Singing bottles

In the morning before I went forth old East brought me a dozen of bottles of sack, and I gave him a shilling for his pains.
Then I went to Mr. Sheply who was drawing of sack in the wine cellar to send to other places as a gift from my Lord, and told me that my Lord had given him order to give me the dozen of bottles.
Thence I went to the Temple to speak with Mr. Calthropp about the 60l. due to my Lord, but missed of him, he being abroad. Then I went to Mr. Crew’s and borrowed 10l. of Mr. Andrewes for my own use, and so went to my office, where there was nothing to do. Then I walked a great while in Westminster Hall, where I heard that Lambert was coming up to London; that my Lord Fairfax was in the head of the Irish brigade, but it was not certain what he would declare for. The House was to-day upon finishing the act for the Council of State, which they did; and for the indemnity to the soldiers; and were to sit again thereupon in the afternoon. Great talk that many places have declared for a free Parliament; and it is believed that they will be forced to fill up the House with the old members. From the Hall I called at home, and so went to Mr. Crew’s (my wife she was to go to her father’s), thinking to have dined, but I came too late, so Mr. Moore and I and another gentleman went out and drank a cup of ale together in the new market, and there I eat some bread and cheese for my dinner. After that Mr. Moore and I went as far as Fleet-street together and parted, he going into the City, I to find Mr. Calthrop, but failed again of finding him, so returned to Mr. Crew’s again, and from thence went along with Mrs. Jemimah home, and there she taught me how to play at cribbage. Then I went home, and finding my wife gone to see Mrs. Hunt, I went to Will’s, and there sat with Mr. Ashwell talking and singing till nine o’clock, and so home, there, having not eaten anything but bread and cheese, my wife cut me a slice of brawn which I received from my Lady; which proves as good as ever I had any. So to bed, and my wife had a very bad night of it through wind and cold.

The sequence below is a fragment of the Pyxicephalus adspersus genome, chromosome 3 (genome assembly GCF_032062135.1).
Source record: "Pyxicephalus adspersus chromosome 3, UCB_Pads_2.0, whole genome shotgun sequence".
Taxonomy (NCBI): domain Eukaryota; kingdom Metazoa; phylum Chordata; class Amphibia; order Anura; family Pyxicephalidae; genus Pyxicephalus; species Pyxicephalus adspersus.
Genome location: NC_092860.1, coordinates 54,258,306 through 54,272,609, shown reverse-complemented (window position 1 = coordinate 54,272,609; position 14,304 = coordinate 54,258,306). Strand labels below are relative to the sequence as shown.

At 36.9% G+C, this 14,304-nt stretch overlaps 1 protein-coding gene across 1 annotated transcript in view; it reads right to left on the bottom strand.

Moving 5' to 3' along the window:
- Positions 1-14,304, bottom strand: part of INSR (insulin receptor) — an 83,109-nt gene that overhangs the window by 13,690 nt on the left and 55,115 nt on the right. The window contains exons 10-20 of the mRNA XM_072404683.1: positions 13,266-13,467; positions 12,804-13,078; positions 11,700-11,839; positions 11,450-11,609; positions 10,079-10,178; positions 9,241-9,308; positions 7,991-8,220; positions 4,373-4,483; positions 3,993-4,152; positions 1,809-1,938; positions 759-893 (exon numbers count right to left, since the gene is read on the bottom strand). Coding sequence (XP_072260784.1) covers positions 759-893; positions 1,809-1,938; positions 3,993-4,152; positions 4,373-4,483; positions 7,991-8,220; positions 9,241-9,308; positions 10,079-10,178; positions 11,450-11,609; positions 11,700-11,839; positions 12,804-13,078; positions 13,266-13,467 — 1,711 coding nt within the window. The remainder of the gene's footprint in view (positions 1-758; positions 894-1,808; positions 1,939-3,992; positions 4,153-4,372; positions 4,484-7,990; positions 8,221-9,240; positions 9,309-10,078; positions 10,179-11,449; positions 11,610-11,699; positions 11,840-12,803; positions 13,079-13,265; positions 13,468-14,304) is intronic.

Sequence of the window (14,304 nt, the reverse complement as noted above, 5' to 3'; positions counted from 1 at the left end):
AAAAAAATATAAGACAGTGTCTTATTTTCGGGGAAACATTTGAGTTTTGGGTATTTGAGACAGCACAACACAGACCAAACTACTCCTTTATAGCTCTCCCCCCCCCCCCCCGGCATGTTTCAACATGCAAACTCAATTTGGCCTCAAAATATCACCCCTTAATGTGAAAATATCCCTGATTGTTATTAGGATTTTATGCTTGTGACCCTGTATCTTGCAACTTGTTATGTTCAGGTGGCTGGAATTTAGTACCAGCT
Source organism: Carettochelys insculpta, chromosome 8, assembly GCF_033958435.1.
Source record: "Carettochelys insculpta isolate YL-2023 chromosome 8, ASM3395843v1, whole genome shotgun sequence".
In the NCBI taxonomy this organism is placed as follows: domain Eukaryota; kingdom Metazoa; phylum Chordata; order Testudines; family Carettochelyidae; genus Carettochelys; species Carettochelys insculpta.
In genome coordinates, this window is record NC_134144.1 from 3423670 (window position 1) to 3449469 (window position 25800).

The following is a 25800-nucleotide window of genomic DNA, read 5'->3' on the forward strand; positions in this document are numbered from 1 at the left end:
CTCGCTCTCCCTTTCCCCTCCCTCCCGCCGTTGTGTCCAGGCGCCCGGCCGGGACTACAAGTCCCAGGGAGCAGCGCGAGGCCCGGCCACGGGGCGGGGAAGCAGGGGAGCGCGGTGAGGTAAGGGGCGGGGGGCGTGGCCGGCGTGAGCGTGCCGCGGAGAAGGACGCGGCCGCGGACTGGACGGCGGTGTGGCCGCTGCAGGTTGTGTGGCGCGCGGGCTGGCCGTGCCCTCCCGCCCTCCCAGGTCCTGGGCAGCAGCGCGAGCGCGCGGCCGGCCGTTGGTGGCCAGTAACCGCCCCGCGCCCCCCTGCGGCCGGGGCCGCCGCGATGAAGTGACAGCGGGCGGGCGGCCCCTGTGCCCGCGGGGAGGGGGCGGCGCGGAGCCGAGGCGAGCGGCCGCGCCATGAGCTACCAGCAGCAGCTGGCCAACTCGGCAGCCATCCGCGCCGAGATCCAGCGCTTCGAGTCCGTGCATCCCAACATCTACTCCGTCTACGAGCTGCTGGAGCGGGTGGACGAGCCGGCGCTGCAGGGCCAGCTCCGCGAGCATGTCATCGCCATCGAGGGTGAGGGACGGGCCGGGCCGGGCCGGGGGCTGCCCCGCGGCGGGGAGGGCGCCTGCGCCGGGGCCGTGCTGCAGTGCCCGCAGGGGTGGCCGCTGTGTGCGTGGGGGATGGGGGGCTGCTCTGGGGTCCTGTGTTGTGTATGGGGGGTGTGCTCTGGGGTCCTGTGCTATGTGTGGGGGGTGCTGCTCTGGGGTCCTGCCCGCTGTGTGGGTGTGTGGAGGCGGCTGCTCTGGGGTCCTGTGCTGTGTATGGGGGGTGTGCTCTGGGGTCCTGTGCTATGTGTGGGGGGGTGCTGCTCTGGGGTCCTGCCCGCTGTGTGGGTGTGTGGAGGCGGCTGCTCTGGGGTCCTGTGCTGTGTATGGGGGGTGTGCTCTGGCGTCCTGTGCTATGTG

bottles of raw wine
the old soldiers
sit on the street singing
through wind and cold


Erasure poem derived from The Diary of Samuel Pepys, Monday 2 January 1659/60. (See the original erasure.)

2 Comments


  1. Much appreciate being able to compare the first erasure to this one. Fascinating. Thank you for making both available.

    Reply

    1. You’re welcome. I’m a little embarrassed by my earlier efforts now, but I’ve always been an advocate of letting it all hang out, so I guess it’s time to practice what I preach. If nothing else, it provides an incentive for me to work on ebook compilations so as to have a canonical repository.

      Reply

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